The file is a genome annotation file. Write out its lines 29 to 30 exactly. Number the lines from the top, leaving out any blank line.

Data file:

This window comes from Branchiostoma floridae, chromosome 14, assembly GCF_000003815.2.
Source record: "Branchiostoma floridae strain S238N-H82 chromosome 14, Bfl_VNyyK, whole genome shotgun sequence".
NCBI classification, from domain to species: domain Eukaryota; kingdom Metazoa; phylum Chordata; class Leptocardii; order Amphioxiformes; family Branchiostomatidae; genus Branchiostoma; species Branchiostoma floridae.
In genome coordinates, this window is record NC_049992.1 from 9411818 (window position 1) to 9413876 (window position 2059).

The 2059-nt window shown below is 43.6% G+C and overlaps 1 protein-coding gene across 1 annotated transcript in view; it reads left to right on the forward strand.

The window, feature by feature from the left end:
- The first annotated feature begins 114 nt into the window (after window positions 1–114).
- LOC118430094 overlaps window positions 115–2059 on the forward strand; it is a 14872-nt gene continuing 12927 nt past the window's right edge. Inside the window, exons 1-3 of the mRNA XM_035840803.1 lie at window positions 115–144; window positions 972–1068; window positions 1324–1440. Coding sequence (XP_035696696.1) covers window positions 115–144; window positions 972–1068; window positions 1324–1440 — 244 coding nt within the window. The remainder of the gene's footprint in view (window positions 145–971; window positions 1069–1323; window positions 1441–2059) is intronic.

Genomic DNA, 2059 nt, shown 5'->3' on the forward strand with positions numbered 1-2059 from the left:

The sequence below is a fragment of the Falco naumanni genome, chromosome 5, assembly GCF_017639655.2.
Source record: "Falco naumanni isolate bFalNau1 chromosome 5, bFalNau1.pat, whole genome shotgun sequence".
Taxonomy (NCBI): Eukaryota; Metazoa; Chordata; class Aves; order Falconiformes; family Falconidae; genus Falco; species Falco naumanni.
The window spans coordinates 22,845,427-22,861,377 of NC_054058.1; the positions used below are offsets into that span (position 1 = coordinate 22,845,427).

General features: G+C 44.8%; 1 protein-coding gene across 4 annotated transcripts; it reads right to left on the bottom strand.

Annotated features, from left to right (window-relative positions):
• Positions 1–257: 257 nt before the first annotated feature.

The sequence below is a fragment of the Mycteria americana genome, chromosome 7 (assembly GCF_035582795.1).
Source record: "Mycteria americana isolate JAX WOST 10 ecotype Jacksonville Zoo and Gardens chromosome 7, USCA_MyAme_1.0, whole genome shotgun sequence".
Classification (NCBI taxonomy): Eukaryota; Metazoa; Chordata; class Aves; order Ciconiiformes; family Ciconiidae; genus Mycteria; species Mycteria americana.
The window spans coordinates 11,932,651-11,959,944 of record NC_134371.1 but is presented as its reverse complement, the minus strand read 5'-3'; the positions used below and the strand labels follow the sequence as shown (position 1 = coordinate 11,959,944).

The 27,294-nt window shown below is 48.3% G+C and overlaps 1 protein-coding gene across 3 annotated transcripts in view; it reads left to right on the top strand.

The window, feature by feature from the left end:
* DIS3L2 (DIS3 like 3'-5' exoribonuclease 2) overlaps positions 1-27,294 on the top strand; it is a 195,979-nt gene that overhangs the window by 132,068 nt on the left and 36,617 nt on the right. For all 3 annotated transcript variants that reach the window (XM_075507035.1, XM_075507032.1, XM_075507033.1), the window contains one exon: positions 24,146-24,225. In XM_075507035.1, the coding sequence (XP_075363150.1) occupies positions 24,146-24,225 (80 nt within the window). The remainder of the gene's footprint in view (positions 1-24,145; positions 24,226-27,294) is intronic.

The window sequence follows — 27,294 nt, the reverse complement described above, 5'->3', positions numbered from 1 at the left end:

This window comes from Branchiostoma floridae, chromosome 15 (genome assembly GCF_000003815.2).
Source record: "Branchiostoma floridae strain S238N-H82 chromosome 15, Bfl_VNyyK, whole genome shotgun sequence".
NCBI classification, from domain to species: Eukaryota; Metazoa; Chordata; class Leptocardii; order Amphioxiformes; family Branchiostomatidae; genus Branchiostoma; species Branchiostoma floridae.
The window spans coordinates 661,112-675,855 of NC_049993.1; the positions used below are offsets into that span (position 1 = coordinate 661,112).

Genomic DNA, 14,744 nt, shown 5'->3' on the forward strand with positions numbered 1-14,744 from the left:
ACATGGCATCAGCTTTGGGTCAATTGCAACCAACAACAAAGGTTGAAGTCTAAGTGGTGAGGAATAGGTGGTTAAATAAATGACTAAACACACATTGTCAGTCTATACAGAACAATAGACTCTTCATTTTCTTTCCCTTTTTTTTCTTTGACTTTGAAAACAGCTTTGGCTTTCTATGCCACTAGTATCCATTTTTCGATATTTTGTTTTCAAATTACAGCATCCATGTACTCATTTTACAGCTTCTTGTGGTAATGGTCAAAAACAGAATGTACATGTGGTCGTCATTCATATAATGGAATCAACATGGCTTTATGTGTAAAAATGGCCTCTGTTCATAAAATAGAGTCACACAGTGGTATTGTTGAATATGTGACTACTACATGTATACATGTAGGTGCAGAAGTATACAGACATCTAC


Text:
Genomic DNA, 14,744 nt, shown 5'->3' on the forward strand with positions numbered 1-14,744 from the left:
ACATGGCATCAGCTTTGGGTCAATTGCAACCAACAACAAAGGTTGAAGTCTAAGTGGTGAGGAATAGGTGGTTAAATAAATGACTAAACACACATTGTCAGTCTATACAGAACAATAGACTCTTCATTTTCTTTCCCTTTTTTTTCTTTGACTTTGAAAACAGCTTTGGCTTTCTATGCCACTAGTATCCATTTTTCGATATTTTGTTTTCAAATTACAGCATCCATGTACTCATTTTACAGCTTCTTGTGGTAATGGTCAAAAACAGAATGTACATGTGGTCGTCATTCATATAATGGAATCAACATGGCTTTATGTGTAAAAATGGCCTCTGTTCATAAAATAGAGTCACACAGTGGTATTGTTGAATATGTGACTACTACATGTATACATGTAGGTGCAGAAGTATACAGACATCTAC